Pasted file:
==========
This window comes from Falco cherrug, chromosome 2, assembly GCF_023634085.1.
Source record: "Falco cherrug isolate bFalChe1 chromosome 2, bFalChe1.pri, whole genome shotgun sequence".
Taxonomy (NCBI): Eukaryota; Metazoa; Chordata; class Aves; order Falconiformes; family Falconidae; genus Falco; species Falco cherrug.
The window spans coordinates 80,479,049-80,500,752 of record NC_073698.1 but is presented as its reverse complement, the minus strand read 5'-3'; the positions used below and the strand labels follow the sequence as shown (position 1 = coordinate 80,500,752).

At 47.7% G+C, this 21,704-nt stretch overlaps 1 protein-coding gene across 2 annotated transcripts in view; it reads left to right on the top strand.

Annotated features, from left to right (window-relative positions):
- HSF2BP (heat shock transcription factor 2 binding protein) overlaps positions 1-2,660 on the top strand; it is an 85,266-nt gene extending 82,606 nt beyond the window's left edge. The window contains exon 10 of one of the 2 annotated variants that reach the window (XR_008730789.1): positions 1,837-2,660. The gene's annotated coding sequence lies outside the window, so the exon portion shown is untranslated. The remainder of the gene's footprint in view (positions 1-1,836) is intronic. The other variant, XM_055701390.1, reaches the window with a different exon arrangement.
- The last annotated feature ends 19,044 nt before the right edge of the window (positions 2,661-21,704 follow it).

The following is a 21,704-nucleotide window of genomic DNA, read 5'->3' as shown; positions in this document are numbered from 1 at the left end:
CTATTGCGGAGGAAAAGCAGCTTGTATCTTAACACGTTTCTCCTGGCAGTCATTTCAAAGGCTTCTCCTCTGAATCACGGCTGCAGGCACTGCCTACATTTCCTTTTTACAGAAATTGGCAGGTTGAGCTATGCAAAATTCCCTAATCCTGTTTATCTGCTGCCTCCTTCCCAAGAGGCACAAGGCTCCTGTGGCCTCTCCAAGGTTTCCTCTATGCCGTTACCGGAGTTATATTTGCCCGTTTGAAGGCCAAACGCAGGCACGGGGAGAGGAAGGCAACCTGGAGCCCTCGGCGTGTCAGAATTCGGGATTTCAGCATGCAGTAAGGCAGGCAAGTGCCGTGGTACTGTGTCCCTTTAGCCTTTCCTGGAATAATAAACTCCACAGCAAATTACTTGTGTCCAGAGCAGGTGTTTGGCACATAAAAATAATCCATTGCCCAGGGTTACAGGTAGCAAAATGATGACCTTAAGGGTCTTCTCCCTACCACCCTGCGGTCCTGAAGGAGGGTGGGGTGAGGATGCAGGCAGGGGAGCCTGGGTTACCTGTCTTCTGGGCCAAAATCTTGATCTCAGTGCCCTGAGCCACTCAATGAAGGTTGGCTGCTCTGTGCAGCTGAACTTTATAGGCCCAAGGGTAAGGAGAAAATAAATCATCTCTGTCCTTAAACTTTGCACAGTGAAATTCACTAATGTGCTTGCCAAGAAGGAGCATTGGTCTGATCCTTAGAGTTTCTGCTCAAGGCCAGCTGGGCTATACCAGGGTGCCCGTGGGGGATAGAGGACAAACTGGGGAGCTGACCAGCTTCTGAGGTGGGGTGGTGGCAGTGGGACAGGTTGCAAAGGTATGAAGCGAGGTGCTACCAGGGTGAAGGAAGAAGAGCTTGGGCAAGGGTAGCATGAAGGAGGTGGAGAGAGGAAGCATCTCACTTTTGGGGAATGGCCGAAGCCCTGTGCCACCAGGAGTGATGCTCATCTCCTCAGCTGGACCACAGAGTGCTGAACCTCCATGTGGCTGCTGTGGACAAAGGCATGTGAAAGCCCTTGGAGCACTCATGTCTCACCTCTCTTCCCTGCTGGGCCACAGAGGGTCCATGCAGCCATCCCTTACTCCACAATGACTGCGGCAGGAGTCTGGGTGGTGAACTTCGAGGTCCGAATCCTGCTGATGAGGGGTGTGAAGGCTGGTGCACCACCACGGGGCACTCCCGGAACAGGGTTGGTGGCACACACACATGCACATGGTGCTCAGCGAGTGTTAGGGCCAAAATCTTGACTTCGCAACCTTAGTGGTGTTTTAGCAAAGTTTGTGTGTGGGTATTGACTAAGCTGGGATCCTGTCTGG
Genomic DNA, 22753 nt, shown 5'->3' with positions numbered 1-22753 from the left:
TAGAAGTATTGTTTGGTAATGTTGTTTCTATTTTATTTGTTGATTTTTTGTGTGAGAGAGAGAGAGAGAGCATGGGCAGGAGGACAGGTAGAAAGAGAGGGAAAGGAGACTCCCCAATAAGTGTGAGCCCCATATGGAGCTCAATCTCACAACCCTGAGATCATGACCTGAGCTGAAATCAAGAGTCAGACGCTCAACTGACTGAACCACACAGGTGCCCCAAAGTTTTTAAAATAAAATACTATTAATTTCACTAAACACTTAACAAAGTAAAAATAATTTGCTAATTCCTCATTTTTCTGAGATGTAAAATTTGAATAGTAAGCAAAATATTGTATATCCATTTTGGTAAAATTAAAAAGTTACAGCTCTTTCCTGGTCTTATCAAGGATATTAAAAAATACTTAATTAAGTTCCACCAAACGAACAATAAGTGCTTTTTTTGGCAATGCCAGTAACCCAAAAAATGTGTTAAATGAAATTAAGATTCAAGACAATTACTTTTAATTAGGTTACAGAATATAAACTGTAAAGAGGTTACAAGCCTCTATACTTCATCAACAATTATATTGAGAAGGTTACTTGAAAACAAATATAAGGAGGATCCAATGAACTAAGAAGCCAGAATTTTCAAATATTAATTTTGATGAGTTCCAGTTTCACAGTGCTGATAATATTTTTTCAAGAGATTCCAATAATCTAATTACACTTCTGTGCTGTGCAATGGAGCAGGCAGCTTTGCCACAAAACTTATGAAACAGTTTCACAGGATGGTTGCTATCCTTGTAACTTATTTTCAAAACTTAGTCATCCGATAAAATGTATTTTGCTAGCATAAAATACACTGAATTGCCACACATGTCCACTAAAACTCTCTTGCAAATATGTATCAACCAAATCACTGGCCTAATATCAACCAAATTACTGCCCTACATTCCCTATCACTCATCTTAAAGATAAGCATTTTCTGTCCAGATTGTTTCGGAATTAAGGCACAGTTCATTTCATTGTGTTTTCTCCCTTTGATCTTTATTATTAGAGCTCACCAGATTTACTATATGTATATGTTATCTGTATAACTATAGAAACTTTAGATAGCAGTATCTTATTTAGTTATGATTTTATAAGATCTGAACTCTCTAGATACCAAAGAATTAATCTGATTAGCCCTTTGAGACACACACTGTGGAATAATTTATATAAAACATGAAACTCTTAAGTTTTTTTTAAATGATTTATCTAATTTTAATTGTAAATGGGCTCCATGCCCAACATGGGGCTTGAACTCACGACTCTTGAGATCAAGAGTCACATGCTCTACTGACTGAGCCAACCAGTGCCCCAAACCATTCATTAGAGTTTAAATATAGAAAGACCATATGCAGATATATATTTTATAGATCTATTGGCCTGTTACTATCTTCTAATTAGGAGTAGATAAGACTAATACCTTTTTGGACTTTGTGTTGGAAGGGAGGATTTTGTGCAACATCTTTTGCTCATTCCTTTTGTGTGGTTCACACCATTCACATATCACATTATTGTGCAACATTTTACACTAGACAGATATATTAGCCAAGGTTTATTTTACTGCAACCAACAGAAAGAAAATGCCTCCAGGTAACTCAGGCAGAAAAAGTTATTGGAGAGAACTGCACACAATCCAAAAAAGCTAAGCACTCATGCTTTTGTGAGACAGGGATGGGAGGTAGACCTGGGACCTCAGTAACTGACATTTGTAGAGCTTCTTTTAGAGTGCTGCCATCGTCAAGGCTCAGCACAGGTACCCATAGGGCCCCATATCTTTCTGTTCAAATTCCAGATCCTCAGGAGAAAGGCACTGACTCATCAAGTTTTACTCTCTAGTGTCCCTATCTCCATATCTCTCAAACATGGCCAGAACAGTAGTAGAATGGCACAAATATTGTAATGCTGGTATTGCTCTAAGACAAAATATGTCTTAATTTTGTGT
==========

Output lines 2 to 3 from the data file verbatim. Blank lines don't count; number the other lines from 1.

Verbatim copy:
Source record: "Falco cherrug isolate bFalChe1 chromosome 2, bFalChe1.pri, whole genome shotgun sequence".
Taxonomy (NCBI): Eukaryota; Metazoa; Chordata; class Aves; order Falconiformes; family Falconidae; genus Falco; species Falco cherrug.